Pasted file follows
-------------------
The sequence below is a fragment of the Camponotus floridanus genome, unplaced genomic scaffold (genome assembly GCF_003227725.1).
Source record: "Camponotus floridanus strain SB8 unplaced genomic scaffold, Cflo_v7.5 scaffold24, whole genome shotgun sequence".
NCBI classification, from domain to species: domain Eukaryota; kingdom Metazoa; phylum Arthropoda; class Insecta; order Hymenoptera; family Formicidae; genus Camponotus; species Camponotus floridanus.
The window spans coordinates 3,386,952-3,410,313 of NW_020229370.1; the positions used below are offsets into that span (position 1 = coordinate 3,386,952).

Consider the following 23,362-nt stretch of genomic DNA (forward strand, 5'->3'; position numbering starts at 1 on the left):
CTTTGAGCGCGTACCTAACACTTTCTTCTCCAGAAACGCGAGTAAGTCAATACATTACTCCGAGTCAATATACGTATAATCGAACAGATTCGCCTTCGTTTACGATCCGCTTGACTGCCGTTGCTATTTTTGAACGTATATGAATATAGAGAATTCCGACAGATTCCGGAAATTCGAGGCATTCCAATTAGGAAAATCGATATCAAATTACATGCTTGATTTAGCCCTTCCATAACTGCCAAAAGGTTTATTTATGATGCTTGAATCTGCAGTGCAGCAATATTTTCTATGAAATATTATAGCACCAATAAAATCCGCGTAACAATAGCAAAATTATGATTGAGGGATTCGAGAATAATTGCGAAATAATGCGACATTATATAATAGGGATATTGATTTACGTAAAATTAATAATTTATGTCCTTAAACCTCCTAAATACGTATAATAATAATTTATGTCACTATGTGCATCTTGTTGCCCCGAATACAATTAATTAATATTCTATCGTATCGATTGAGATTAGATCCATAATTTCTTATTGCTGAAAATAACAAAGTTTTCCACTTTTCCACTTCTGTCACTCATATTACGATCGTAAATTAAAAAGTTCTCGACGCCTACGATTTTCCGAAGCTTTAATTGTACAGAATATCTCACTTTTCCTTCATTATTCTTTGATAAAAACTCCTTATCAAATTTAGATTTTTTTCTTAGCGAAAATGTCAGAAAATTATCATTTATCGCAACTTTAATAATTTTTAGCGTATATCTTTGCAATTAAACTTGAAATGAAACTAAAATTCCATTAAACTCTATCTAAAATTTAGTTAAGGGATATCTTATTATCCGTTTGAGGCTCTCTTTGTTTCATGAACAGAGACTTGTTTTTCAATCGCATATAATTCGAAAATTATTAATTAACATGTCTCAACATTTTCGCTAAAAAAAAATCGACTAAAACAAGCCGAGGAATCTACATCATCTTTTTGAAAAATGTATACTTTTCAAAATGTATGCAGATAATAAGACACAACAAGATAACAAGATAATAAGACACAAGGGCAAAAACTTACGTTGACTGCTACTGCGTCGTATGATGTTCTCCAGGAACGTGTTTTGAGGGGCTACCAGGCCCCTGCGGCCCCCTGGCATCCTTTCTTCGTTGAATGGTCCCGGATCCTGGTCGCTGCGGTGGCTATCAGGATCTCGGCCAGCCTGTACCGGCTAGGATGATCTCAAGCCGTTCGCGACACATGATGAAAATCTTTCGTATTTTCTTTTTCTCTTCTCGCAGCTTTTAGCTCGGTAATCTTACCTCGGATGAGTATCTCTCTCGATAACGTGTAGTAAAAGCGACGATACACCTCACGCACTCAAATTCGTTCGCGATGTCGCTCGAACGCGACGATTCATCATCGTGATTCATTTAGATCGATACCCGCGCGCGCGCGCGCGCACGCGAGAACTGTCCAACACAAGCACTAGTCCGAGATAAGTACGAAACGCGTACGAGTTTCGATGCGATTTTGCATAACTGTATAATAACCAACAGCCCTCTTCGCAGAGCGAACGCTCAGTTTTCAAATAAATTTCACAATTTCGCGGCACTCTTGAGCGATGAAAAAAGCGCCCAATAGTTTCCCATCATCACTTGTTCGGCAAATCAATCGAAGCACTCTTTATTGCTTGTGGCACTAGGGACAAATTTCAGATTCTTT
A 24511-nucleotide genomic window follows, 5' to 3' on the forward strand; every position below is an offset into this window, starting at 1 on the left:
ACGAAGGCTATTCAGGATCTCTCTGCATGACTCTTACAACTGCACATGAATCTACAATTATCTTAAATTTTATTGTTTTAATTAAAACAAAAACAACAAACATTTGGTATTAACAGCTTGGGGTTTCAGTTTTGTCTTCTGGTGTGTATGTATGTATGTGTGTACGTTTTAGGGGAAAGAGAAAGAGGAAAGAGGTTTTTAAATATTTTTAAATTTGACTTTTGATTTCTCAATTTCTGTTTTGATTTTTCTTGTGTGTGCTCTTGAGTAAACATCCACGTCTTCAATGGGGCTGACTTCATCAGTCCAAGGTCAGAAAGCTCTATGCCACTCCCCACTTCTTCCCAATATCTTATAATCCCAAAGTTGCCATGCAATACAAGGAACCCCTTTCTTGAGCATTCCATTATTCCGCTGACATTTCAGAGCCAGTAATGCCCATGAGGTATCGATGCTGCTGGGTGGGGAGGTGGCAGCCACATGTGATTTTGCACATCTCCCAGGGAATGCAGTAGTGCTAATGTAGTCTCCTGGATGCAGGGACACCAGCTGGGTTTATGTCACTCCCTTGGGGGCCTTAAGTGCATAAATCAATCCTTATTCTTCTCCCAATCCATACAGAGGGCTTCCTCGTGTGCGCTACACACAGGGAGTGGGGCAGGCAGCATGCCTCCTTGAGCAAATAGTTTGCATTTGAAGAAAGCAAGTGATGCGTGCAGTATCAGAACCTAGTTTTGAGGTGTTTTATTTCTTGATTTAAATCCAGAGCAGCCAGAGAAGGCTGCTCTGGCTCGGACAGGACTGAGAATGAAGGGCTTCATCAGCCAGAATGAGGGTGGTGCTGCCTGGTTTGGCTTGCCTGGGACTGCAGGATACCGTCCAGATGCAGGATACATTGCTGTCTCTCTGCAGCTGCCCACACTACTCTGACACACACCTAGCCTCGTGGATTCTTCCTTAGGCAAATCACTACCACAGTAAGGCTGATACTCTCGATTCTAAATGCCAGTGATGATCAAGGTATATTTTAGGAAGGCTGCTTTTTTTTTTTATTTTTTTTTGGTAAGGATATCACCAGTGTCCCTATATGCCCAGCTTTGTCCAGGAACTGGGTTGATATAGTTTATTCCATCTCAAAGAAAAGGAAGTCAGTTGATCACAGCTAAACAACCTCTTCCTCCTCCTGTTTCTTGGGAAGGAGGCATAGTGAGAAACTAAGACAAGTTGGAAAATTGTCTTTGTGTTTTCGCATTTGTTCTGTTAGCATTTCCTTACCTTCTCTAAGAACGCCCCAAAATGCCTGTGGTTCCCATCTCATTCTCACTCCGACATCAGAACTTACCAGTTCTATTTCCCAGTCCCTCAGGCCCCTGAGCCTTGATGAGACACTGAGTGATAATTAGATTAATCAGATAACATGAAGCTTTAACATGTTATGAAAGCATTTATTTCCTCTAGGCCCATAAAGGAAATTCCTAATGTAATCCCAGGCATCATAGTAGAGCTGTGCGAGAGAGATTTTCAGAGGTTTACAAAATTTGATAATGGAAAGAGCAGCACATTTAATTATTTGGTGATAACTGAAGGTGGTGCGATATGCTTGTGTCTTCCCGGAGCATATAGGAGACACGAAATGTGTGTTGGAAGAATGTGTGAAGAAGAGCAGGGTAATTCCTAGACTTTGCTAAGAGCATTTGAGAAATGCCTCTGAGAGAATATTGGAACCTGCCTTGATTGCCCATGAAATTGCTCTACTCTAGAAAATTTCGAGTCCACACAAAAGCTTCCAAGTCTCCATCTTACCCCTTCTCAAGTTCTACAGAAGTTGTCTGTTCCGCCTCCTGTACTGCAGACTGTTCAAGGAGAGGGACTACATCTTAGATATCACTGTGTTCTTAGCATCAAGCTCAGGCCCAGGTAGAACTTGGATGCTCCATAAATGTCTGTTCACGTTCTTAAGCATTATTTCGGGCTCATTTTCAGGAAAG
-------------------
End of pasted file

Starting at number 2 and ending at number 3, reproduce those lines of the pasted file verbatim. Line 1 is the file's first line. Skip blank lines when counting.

Source record: "Camponotus floridanus strain SB8 unplaced genomic scaffold, Cflo_v7.5 scaffold24, whole genome shotgun sequence".
NCBI classification, from domain to species: domain Eukaryota; kingdom Metazoa; phylum Arthropoda; class Insecta; order Hymenoptera; family Formicidae; genus Camponotus; species Camponotus floridanus.